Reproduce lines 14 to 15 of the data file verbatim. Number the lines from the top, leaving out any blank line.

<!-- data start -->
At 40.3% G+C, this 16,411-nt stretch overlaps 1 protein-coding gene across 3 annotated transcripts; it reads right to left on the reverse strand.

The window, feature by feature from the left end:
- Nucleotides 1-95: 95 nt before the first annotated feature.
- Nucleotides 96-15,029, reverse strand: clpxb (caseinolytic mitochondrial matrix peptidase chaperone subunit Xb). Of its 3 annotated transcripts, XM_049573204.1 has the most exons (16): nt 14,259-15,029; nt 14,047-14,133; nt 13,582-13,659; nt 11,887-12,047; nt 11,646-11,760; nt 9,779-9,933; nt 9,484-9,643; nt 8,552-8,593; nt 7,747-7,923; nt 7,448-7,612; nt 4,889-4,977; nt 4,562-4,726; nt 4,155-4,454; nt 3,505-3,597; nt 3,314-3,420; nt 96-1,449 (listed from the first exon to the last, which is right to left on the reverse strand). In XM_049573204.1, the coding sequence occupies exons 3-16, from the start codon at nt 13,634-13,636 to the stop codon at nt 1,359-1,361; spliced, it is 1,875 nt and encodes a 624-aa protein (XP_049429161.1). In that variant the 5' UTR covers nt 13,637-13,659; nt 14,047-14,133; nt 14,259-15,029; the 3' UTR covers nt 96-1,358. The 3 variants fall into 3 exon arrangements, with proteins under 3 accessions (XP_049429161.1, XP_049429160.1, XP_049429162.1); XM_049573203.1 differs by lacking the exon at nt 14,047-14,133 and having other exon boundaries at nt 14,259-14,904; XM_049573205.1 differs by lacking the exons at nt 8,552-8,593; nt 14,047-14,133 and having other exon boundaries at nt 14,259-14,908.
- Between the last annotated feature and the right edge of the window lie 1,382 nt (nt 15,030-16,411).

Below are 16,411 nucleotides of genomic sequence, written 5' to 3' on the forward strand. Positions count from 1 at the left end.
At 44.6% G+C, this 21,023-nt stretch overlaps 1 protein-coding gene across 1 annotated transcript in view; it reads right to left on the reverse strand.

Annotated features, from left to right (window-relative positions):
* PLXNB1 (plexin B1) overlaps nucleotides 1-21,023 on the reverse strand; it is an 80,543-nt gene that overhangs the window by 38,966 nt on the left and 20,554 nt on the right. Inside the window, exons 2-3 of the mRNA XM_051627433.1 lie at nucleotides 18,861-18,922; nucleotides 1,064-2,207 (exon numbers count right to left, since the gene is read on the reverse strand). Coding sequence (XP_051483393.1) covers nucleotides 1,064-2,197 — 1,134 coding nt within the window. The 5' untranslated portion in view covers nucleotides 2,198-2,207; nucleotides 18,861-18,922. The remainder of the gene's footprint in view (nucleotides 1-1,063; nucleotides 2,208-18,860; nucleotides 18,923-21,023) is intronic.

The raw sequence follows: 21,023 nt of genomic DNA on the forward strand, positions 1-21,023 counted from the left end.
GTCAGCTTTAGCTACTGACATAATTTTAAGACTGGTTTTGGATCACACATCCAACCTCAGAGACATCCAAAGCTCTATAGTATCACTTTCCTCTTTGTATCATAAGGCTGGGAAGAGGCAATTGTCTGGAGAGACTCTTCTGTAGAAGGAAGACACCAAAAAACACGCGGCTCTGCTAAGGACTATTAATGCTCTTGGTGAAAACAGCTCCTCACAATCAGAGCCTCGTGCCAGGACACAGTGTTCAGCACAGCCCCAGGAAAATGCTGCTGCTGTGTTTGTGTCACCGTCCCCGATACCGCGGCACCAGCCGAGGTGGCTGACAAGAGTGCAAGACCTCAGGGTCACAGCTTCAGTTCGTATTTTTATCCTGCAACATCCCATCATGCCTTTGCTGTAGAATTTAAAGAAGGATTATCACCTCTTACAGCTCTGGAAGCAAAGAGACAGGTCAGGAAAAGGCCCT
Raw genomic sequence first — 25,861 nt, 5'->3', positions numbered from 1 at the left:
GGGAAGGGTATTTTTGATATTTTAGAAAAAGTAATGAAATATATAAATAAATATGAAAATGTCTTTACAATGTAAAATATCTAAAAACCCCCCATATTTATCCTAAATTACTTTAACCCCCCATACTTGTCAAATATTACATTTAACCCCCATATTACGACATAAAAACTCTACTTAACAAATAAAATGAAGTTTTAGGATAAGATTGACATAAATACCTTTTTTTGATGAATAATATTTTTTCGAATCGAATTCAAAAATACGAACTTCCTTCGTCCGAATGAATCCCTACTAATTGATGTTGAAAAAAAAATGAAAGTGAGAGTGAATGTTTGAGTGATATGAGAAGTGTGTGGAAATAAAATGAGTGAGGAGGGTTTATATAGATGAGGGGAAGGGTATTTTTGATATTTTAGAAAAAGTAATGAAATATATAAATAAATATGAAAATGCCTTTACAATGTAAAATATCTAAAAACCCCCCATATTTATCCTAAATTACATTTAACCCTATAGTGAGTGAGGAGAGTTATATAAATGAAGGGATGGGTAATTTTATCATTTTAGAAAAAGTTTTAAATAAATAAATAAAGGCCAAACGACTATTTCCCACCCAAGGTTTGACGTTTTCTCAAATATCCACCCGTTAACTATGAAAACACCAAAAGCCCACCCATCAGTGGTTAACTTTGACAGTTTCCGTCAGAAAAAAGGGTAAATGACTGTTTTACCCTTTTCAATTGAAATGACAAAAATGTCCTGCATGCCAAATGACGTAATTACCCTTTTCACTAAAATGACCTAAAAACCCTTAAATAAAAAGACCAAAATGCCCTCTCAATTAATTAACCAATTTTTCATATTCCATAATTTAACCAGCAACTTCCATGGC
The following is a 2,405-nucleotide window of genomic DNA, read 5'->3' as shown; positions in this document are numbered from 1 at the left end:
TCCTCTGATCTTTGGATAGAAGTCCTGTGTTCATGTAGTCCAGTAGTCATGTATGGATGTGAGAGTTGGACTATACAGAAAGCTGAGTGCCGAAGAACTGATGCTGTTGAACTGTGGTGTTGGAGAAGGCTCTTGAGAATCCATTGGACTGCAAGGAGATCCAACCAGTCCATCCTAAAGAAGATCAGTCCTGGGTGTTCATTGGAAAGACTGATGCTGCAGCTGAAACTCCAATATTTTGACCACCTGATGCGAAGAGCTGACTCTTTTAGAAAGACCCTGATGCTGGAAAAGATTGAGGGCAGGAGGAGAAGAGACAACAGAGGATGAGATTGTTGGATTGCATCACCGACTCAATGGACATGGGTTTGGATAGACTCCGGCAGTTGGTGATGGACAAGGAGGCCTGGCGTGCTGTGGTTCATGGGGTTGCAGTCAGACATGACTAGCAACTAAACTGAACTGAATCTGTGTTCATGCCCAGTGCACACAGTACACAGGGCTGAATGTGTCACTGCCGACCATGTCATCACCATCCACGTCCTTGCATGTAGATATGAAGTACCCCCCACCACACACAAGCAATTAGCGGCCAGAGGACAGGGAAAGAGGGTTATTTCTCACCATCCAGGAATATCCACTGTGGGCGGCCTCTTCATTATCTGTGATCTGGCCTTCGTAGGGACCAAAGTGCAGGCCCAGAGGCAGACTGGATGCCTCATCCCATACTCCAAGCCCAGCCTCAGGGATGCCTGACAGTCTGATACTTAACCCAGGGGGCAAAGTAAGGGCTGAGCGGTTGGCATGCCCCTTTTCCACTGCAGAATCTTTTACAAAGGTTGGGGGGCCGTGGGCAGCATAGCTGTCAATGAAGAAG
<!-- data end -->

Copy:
The following is a 2,405-nucleotide window of genomic DNA, read 5'->3' as shown; positions in this document are numbered from 1 at the left end:
TCCTCTGATCTTTGGATAGAAGTCCTGTGTTCATGTAGTCCAGTAGTCATGTATGGATGTGAGAGTTGGACTATACAGAAAGCTGAGTGCCGAAGAACTGATGCTGTTGAACTGTGGTGTTGGAGAAGGCTCTTGAGAATCCATTGGACTGCAAGGAGATCCAACCAGTCCATCCTAAAGAAGATCAGTCCTGGGTGTTCATTGGAAAGACTGATGCTGCAGCTGAAACTCCAATATTTTGACCACCTGATGCGAAGAGCTGACTCTTTTAGAAAGACCCTGATGCTGGAAAAGATTGAGGGCAGGAGGAGAAGAGACAACAGAGGATGAGATTGTTGGATTGCATCACCGACTCAATGGACATGGGTTTGGATAGACTCCGGCAGTTGGTGATGGACAAGGAGGCCTGGCGTGCTGTGGTTCATGGGGTTGCAGTCAGACATGACTAGCAACTAAACTGAACTGAATCTGTGTTCATGCCCAGTGCACACAGTACACAGGGCTGAATGTGTCACTGCCGACCATGTCATCACCATCCACGTCCTTGCATGTAGATATGAAGTACCCCCCACCACACACAAGCAATTAGCGGCCAGAGGACAGGGAAAGAGGGTTATTTCTCACCATCCAGGAATATCCACTGTGGGCGGCCTCTTCATTATCTGTGATCTGGCCTTCGTAGGGACCAAAGTGCAGGCCCAGAGGCAGACTGGATGCCTCATCCCATACTCCAAGCCCAGCCTCAGGGATGCCTGACAGTCTGATACTTAACCCAGGGGGCAAAGTAAGGGCTGAGCGGTTGGCATGCCCCTTTTCCACTGCAGAATCTTTTACAAAGGTTGGGGGGCCGTGGGCAGCATAGCTGTCAATGAAGAAG